If you are given the opportunity to have input in structuring your own leave, I think it is important to consider what elements are the most important to you—is it that you continue to be paid? That you have no work responsibilities during your leave? Or is simply that you have time with your little one regardless of whether or not you are working? I find it encouraging that employers are willing to look outside the confines of traditional maternity leave to accommodate employees. For me, it helped insure that my transition back to full time practice was smooth.

Now that I am five years removed from taking maternity leave, I look back and consider the time I took, and my return to the office. Should I have done things differently? For me, the answer is no. I didn’t want to go radio silent in any aspect of my life. I remained very involved in young lawyer activities during that time, and it worked for me. Not that it is “wrong” but it was not right for me. In my opinion, there is no cookie cutter approach that works for every firm or every person. The challenges that small firms face when an attorney takes leave are different than those of a larger practice. If we want to support new parents and their continuation in the practice of law, we should foster open dialogues between attorneys and their firms about expectations – from both sides. While I don’t think true work-life balance can ever be achieved, our best chance at accomplishing it is through open communication between all parties involved.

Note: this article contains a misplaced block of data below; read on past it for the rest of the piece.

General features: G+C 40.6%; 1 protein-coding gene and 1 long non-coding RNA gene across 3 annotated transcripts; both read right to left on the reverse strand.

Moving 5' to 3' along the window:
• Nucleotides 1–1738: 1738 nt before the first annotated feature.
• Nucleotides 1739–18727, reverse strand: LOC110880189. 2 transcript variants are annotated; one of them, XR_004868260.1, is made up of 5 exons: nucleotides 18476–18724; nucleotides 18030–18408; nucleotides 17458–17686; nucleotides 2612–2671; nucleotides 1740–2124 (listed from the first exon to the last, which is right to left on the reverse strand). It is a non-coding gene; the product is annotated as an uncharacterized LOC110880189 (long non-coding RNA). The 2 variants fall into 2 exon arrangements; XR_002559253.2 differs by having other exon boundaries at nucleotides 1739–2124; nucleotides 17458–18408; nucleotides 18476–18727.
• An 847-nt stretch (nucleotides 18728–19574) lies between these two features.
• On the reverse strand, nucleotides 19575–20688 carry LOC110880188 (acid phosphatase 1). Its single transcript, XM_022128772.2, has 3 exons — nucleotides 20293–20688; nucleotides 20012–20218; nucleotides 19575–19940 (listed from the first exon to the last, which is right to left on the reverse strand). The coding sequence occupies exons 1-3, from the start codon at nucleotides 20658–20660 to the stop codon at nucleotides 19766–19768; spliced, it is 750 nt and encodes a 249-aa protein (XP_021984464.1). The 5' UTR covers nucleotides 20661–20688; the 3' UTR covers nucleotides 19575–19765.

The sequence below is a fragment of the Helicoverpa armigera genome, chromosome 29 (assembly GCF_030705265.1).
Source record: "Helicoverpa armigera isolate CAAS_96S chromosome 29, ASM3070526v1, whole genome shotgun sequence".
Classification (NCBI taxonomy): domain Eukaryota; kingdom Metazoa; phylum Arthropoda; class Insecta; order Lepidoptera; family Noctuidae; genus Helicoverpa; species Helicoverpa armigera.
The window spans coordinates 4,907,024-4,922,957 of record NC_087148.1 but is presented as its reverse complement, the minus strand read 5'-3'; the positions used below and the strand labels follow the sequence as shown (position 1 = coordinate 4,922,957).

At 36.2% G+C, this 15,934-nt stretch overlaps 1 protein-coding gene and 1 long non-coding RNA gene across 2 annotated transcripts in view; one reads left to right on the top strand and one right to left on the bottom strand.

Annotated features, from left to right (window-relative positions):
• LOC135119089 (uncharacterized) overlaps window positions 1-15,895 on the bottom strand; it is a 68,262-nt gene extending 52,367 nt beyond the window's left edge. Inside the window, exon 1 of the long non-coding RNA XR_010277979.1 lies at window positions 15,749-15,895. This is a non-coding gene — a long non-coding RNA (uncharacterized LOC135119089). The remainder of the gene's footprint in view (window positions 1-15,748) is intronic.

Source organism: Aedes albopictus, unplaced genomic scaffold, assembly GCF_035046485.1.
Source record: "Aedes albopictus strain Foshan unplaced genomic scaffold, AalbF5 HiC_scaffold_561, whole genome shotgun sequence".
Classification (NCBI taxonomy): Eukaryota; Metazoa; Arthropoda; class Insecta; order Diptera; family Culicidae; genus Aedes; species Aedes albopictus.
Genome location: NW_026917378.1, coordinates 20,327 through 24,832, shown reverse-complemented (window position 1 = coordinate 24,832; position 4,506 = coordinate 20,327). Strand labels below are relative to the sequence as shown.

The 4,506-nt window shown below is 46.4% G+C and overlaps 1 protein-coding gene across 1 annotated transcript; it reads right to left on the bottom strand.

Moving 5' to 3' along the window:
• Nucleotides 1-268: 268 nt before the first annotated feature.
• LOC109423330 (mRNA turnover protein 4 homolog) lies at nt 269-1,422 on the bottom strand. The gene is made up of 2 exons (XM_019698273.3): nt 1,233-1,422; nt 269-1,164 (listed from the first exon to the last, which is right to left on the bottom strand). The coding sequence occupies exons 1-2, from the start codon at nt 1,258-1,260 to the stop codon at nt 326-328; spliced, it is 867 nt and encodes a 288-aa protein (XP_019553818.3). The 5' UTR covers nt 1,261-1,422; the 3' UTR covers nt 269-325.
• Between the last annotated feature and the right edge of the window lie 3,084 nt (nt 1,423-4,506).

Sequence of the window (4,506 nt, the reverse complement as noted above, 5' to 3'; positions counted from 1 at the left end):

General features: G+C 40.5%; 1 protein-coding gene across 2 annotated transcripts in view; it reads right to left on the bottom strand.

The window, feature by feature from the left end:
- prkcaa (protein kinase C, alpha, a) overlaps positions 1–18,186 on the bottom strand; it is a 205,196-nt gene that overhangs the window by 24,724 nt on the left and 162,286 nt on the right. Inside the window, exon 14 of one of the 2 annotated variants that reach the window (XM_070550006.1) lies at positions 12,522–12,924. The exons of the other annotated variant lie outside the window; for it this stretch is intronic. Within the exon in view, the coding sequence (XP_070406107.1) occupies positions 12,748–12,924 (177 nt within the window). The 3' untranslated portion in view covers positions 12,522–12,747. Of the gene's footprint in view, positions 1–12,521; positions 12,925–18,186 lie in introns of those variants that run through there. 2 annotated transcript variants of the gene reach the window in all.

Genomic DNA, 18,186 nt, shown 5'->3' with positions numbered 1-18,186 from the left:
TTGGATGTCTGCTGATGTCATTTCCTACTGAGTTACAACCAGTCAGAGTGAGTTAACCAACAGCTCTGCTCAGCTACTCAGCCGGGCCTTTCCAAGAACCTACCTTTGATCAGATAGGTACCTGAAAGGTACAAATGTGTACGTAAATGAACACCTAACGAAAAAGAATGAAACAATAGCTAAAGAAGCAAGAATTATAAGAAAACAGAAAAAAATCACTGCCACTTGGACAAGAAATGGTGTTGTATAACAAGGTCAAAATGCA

Baili B. Rhodes

Baili B. Rhodes is a partner at West, Webb, Allbritton & Gentry, PC, in College Station, Texas where she practices family and employment law.

Baili is a Past President of Texas Young Lawyers Association.  She was a member of the Texas Young Lawyers Association Board of Directors from 2012-2019, and a member of the executive committee from 2014-2019.  She serve as an ABA YLD Delegate from 2014-2019, and member of the House of Delegates from 2016-2018. She also served as a member of the State Bar of Texas Board of Directors from 2016-2019.

She is a member of the Texas Bar Foundation, Aggie Bar Association, Brazos County Bar Association, and Brazos Valley Young Lawyers Association.  Baili is also a member of the Junior League of Bryan-College Station, and serves as a committee chair.  She earned her B.A. from Texas A&M University in 2005 and her J.D. from Baylor University School of Law in 2008.  Baili is married to Casey Rhodes, they have two children, and two dogs.